Road repair bill to hit $3.8 billion

The repair bill for thousands of kilometres of flood-damaged roads across southern and eastern states has prompted an urgent rethink of national road construction and maintenance funding.

The Australian Local Government Association (ALGA) and the Australian Road Research Board (ARRB) estimate the cost of repairing local roads severely damaged by flooding across NSW, Victoria, South Australia and Queensland at $3.8 billion.

ALGA president Linda Scott said investment in new technologies to build more resilient roads was critical so that local communities were not burdened by long-term costs.

“Considering the ongoing impacts of climate change, we can’t simply rebuild our local infrastructure – including roads, footpaths and cycleways – to current standards, we need a fundamental shift in the way we fund, deliver and maintain these assets,” she said.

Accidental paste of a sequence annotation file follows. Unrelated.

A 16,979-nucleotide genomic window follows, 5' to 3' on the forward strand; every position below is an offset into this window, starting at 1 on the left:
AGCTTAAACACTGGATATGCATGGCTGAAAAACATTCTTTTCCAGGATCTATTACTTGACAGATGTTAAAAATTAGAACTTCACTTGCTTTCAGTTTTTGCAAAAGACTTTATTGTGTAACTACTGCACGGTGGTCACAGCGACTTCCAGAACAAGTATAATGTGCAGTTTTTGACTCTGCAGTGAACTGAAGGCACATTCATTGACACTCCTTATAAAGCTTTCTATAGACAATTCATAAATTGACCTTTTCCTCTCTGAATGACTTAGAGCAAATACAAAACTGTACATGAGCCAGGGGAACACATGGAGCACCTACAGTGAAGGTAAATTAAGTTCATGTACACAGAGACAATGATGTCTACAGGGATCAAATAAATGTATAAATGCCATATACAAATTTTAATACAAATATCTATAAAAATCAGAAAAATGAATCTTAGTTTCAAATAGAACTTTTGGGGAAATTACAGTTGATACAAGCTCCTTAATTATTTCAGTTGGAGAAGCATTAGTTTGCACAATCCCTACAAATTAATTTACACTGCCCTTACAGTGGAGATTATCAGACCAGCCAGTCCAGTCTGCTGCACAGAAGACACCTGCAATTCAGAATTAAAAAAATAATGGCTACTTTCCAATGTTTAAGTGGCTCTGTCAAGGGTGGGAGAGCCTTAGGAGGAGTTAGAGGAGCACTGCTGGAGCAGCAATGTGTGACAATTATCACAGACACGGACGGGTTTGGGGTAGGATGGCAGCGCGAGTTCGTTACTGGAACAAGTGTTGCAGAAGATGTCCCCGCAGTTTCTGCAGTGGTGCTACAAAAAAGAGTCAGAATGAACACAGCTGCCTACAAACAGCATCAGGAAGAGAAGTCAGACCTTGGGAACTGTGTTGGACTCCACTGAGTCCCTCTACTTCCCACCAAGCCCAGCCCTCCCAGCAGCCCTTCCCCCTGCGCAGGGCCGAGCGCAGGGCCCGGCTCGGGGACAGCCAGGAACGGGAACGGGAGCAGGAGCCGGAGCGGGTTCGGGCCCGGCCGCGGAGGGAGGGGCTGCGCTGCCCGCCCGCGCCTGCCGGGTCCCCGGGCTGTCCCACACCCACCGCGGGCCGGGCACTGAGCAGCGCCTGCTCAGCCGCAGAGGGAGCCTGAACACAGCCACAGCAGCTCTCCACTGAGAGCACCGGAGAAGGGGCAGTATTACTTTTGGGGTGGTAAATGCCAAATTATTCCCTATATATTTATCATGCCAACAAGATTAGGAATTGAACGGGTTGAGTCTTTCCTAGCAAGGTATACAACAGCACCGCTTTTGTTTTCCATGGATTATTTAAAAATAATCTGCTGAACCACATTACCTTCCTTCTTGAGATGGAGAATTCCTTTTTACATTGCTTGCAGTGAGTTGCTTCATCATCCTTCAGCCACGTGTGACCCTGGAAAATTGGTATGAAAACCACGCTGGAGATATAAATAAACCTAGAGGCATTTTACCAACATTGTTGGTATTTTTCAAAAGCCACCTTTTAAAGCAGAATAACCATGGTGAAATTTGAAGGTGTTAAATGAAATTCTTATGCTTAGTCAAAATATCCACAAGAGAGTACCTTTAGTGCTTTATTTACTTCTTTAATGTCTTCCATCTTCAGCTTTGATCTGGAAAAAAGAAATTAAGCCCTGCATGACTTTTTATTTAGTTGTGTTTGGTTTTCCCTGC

ARRB CEO Michael Caltabiano said standards and material used to construct Australia’s road systems needed to be reinvented to improve water resistance and aid quicker recovery after significant rainfall events.

“This year’s floods and torrential rains have caused large-scale catastrophic damage to the road systems that connect communities and deliver freight. Now is the time to reassess what innovations are possible and prevent a repeat of this infrastructure emergency,” Mr Caltabiano said.

“Australia houses some of the smartest road technology in the world and the latest ARRB research shows many recyclables – including tyre rubber – are not only eco-friendly but create a more durable and resilient road surfaces.”

Ms Scott said local councils needed an increase in federal Roads to Recovery funding from $500 million to $800 million for investment in new technologies and building more resilient roads.

Like our articles?

Become a Member and help fund our advocacy work.

Join Now